This is the time of year, the second week of December, we normally experience the start of freezing temperatures. The likelihood of freezing temperatures increases through the winter.
Sometimes freezing temperatures occur in November, as they did a few years ago, but that’s rare and not normal. What I mean by freezing temperatures is plant damage that occurs anytime the air temperature drops below 32 degrees Fahrenheit.
As a reference point, the temperature inside most refrigerators is set to around 40 degrees F, or 8 to 10 degrees above freezing; too cold for most tropical fruit and plants but not too cold for temperate fruit and plants like apples and peaches. Chilling injury (plant damage that occurs because air temperatures are too cold for the plant but not yet freezing) is one reason many ripe tropical fruits, like tomatoes and bananas, should not be exposed to the 40-degree F temperatures of a refrigerator.
All parts of tropical plants such as tomatoes and bougainvillea experience chilling injury when temperatures drop a few degrees above freezing and may extend to 50+ degrees F. Chilling injury (as opposed to freeze or frost damage) occurs at different temperatures and depends on the plant.
Chilling injury damage to tropical and subtropical plants includes small stem and leaf discoloration, leaf roll, poor growth and susceptibility to some diseases like root or collar rot. Symptoms of chilling injury include a change in color such as yellowing or bronzing of leaves that ultimately results in leaf scorch or drop, the slowing or halting of growth, water-soaked patches in soft and semi-hard tissues, susceptibility to diseases, and wilting.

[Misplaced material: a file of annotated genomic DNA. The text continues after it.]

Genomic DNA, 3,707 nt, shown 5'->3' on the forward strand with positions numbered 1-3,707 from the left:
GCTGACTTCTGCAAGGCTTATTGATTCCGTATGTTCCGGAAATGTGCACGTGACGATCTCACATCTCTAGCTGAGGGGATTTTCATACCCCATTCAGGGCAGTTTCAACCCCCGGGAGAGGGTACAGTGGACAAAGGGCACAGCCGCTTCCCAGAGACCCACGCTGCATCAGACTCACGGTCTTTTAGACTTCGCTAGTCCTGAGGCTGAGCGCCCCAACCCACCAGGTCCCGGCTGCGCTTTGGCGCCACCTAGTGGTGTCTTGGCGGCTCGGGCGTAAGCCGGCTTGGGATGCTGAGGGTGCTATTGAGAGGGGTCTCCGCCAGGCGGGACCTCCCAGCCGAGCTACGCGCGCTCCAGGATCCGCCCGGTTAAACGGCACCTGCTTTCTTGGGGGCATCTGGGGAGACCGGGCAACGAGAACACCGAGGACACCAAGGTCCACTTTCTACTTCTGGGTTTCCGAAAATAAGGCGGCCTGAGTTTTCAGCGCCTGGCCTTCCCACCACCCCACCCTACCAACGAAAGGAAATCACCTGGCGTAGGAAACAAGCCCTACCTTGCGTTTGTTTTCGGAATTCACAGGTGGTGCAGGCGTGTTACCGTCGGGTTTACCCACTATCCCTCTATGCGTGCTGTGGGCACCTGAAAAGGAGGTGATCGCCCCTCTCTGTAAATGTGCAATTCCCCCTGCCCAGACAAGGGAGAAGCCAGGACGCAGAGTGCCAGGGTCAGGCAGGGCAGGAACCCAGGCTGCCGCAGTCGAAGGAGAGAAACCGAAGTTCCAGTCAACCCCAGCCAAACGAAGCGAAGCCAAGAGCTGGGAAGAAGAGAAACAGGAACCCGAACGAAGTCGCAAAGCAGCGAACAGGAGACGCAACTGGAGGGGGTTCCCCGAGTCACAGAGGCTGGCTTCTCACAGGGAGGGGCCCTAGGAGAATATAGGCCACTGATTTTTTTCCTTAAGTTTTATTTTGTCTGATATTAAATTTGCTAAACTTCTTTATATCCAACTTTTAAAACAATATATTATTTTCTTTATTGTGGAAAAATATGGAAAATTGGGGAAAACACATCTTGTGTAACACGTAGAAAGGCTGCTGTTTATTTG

Chilling injury is due to cooler or cold weather (above freezing) temperatures to tropical plants growing outside of — or close to — the fringes of their normal range. As a side note, I noticed leaf and stem discoloration (closer in color to leaf bronzing) in mesquite, palms, citrus and a wide range of plants growing at different temperature ranges.
Vegetables can exhibit chilling injury and freezing damage as well. So-called warm-season vegetables such as tomatoes, peppers and eggplant can show chilling injury anytime the air temperature drops into the damaging temperature range I mentioned earlier. Cool-season vegetables, on the other hand, may sail through the same temperatures or lower, or require a crop cover when temperatures are below freezing.
Vegetable varieties may differ in their chilling injury by a few degrees. The Dragon’s Tongue variety of bush bean is more susceptible to collar rot (chilling injury) when grown in garden soil a few degrees cooler than other bush bean varieties.
Temperate fruit like apples and pomegranates, unlike tropical fruit like tomatoes and bananas, are not damaged at refrigerator temperatures (around 40 degrees) because fruit from these trees can handle these lower temperatures. The ideal storage temperature for these types of fruit is somewhere close to freezing and combined with high humidity. High humidity slows water loss and helps delay some fruit from shriveling.
The freezer part of our refrigerator is set to around 32 degrees F, or about 10 degrees below the refrigerator temperature. Our nighttime winter temperature frequently drops to a “refrigerator temperature” range at night during the late fall, winter and early spring and occasionally into the “freezer temperature” range during the early morning hours of December, January and occasionally early February. When nighttime temperatures reach the “freezer range” is when we often times see plant damage or experience fruit loss, but we may not know it yet.
Open flowers of any fruit (citrus, peach, apple and others) can’t handle temperatures below freezing even though most plants or trees might show no damage at all. When flowers are simply buds and not yet open, there is a small amount of freeze protection provided to the developing flower. This freeze protection starts disappearing as the flower buds mature into open flowers.